Net Neutrality: A Recent History

Net neutrality is the principle that individuals should be free to access all content and applications equally, regardless of the source, without Internet Service Providers discriminating against specific online services or websites. In other words, it is the principle that the company that connects you to the internet does not get to control what you do on the internet.

Without net neutrality rules in place, ISPs like Verizon and Comcast can prevent users from visiting some websites, provide slower speeds for services like Netflix and Hulu, or even redirect users from one website to a competing website. Net neutrality rules prevent this by requiring ISPs to connect users to all lawful content on the internet equally, without giving preferential treatment to certain sites or services.

In the absence of net neutrality, companies can buy priority access to ISP customers. Larger, wealthier companies like Google or Facebook can pay ISPs to provide faster, more reliable access to their websites than to potential competitors. This could deter innovative start-up services that are unable to purchase priority access from the ISPs. Also, if ISPs can charge online services to connect to consumers, consumers would ultimately bear these additional costs (for example, on their monthly Netflix bill or in the cost of products from a local online store).

FCC Commissioner Ajit Pai (Courtesy: Daily Caller)

FCC Commissioner Ajit Pai (Courtesy: Daily Caller)


In January 2014, as a result of a Verizon lawsuit, the D.C. District Court struck down the FCC’s net neutrality rules. While the Court made clear that the FCC has authority over internet access generally, it found that the open internet rules specifically were built on a flawed legal foundation. The decision left it open for the FCC to decide what to do next to reestablish net neutrality.

In May 2014, the FCC, led by Chairman Tom Wheeler, introduced their proposal for net neutrality rules, which discuss the problems that occur when ISPs get to choose winners and losers online, but still allowed for fast lanes and slow lanes online, and did not go far enough to establish meaningful net neutrality. The FCC accepted public comments on this proposal, and received a record-breaking 4 million comments calling for reclassifying broadband as a Title II telecommunications service. This updated classification would allow the FCC to enforce net neutrality and would be in line with the court's 2014 decision. In response, President Obama endorsed Title II for net neutrality in a video in November 2014, and FCC Chairman Tom Wheeler published an op-ed proposing Title II authority, including for the first time mobile broadband protections, in February 2015.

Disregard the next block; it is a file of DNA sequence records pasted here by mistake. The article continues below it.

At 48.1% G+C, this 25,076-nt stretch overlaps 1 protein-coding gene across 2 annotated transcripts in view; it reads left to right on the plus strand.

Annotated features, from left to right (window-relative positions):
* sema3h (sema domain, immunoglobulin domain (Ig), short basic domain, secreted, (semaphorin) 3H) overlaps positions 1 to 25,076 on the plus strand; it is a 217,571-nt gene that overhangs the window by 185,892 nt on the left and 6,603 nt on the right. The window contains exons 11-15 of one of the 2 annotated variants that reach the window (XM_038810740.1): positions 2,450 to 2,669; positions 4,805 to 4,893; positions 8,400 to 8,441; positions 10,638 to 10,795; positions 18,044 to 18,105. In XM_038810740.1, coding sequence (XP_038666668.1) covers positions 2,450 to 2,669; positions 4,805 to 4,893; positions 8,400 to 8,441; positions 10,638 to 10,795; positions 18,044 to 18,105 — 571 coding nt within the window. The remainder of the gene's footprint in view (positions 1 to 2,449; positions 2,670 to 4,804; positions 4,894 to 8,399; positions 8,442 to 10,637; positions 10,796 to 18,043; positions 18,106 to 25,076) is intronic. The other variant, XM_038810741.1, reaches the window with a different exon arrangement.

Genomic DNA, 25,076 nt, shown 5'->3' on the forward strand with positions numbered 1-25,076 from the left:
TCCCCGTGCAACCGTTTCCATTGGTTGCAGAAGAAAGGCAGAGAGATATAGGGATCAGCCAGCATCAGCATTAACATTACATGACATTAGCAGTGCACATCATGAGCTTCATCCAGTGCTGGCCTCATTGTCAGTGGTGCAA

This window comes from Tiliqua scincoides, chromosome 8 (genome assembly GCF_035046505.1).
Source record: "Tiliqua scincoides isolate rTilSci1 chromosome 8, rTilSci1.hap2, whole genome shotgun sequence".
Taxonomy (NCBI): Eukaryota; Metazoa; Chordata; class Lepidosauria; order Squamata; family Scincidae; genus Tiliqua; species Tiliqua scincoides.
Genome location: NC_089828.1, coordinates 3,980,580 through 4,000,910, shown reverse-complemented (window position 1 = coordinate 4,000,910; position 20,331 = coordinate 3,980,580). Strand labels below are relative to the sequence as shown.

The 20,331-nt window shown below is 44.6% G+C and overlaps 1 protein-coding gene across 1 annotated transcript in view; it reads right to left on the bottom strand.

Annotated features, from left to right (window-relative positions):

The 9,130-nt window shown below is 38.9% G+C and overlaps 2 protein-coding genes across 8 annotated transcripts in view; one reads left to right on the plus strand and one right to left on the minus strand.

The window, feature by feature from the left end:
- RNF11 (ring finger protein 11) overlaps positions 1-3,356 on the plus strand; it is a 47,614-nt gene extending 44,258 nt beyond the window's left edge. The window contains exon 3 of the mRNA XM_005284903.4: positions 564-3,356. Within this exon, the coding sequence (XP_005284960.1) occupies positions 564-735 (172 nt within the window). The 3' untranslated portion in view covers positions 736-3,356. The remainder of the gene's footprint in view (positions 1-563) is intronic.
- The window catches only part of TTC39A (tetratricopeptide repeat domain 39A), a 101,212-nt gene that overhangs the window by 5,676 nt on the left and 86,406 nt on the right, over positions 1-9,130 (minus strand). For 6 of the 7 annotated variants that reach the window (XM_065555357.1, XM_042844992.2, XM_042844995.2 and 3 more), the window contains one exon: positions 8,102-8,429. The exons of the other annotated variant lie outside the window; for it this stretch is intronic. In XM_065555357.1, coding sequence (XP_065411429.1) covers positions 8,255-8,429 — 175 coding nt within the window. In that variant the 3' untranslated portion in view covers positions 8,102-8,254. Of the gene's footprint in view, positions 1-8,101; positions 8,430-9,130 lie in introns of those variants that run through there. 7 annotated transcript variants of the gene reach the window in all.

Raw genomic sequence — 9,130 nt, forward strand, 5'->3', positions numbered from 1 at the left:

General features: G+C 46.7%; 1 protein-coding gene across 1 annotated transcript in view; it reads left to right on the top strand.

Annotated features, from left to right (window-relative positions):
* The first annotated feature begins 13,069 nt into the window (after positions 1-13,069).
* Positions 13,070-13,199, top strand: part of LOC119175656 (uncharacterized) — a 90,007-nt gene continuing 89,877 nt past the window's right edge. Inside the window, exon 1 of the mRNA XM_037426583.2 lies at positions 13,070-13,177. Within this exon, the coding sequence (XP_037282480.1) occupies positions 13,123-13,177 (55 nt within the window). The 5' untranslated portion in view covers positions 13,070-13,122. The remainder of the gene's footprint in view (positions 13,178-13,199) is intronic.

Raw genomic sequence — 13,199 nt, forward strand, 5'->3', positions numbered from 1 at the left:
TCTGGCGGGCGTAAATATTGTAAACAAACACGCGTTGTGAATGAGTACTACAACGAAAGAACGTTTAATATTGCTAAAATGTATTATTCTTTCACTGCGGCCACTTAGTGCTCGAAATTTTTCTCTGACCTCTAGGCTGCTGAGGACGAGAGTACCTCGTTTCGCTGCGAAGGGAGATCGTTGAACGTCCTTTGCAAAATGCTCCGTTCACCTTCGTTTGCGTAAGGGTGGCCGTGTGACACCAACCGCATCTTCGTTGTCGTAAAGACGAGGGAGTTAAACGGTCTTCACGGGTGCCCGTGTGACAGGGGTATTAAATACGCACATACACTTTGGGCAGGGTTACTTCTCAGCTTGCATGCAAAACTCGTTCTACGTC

On February 26th, 2015, in a historic vote, and after an unprecedented outpouring of public support, the FCC voted to pass the Open Internet Order, enacting the strongest net neutrality rules in history. By embracing its Title II authority and creating clear, bright line rules against blocking and discrimination, Chairman Wheeler and the FCC earned a reputation as defenders of the Open Internet.


The decision faced multiple legal challenges from the wireless and cable industries, but the D.C. Circuit Court of Appeals, the same court who originally sent the rules back to the FCC to be reworked in 2014, upheld the FCC's rules in June 2016, and denied petitions to reconsider its decision in May 2017.


Commissioner Ajit Pai was appointed as Chairman of the FCC in January 2017. Chairman Pai has a longstanding record of being against Title II classification, and delivered a speech in April 2017 where he announced a Notice of Proposed Rulemaking and laid out his plans to reverse the agency’s Title II classification of broadband service, and to undo some and potentially all of the current net neutrality rules.